We have released two new COPIM Research Reports last months. The first report is version 2.0 of the report Books Contain Multitudes: Exploring Experimental Publishing, which we released last year and have now updated, incorporating feedback from readers and our community and adding new content. This report has been updated for this version by myself, Simon Bowie, and Tobias Steiner. The second report, Towards Better Practices for the Community Governance of Open Infrastructures, has been authored by Patrick Hart, with input by myself and the COPIM project, and incorporates specialist feedback from COPIM’s WP4 (on Community Governance), and COPIM’s Humanities Commons Governance Working Group.
This research report serves as a resource for both those interested in setting up forms of community governance for their open infrastructure projects, and for COPIM and its future governance community, documenting the process by which the project itself has developed its community governance structures, mostly in relationship to the project as a whole, and to the Open Book Collective (OBC) platform and collective. The report considers various theoretical debates around the politics of infrastructure; the idea of community-led; representation, diversity, and equity; values and principles; voting and consensus; and maintenance and assessment, while also providing links to existing literature, tools, and resources that will help projects develop their own governance.
Books Contain Multitudes: Exploring Experimental Publishing is a three-part research and scoping report created to support the Experimental Publishing and Reuse Work Package (WP 6) of the COPIM project. It also serves as a resource for the scholarly community, especially for authors and publishers interested in pursuing more experimental forms of book publishing. This is the second version of this report (you can find the first version here), which includes feedback from our community, updates, as well as new additions to predominantly sections 2 (typology) and 3 (workflow and tools). For this second version of Books Contain Multitudes we have pulled in resources from another research report we have previously published on reuse and interaction with open access books, from a series of Twitter threads that we have shared online, and from feedback received over this past year on the first version of this report. The resources from this research report and the Twitter threads as well as the feedback received are now incorporated in section 3 of this report.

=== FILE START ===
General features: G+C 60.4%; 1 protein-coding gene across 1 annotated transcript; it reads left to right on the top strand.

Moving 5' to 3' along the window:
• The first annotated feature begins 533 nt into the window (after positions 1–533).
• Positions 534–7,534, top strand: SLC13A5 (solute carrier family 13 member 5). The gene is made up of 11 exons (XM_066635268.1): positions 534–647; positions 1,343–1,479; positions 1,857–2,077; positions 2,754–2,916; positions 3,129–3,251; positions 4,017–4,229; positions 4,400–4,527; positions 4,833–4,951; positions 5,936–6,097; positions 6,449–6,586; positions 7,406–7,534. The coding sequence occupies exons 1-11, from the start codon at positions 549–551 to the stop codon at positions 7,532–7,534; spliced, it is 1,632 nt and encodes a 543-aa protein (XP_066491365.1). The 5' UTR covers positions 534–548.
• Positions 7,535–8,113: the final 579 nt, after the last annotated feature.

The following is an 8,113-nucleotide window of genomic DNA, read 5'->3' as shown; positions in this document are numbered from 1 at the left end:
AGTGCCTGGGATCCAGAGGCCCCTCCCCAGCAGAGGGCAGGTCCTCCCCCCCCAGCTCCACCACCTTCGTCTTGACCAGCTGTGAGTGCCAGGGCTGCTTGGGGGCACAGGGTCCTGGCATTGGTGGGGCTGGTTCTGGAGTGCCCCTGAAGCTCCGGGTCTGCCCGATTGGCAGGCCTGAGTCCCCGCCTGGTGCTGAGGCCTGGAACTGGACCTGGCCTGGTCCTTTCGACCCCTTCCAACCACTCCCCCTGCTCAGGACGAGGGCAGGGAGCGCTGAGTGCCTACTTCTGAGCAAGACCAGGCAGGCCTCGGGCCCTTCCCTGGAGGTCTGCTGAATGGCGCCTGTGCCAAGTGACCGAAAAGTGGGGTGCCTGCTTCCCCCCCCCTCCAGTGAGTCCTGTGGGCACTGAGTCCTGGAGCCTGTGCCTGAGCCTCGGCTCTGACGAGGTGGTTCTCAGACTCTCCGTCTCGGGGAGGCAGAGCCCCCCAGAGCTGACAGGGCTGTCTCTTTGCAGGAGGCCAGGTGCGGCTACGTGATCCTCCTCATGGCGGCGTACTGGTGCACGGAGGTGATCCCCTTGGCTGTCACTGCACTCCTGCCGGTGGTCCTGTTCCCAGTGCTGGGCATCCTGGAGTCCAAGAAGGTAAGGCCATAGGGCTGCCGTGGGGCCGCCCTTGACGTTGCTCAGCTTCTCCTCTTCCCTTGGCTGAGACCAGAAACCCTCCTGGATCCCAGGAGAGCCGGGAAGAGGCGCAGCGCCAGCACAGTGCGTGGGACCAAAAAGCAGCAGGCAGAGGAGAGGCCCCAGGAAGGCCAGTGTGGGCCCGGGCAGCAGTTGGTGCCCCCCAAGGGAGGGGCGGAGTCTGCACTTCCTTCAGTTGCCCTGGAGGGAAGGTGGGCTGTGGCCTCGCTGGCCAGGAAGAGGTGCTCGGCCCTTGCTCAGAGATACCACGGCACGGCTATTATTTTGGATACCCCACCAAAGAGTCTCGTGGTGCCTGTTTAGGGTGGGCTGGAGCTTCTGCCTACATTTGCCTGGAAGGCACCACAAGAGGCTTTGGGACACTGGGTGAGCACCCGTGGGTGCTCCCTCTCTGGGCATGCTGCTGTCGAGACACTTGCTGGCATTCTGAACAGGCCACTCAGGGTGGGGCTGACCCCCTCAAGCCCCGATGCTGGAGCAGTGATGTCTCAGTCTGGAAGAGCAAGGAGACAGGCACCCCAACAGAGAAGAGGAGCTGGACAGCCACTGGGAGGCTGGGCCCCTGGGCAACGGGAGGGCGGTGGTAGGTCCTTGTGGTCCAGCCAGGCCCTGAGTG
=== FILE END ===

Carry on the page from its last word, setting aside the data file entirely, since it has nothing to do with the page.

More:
This report has been produced to support both the development of the ExPub Compendium and the pilot projects we are developing together with partner publishers (including Open Humanities Press, Mattering Press, Open Book Publishers, and the LIBER Citizen Science Working Group). In parts one and two of this report, we situate experimental books in the context of academic research and map current experiments in book publishing in order to create a typology accompanied by a selection of examples of experimental book publishing projects. In part three of this report we then review existing resources on tools, platforms, and software used in the production of experimental books, and we sketch a roadmap and methodology towards the creation of the ExPub Compendium mentioned previously. To support the pilot projects we have made a start with exploring key practices within experimental publishing and the creation of experimental books that will feature within the Compendium: collaborative writing, annotation, versioning, remix, and computational publishing. As such we outline tools, platforms, software, and workflows that support and enable these practices next to describing the desired aspects we argue this technical infrastructure should cover.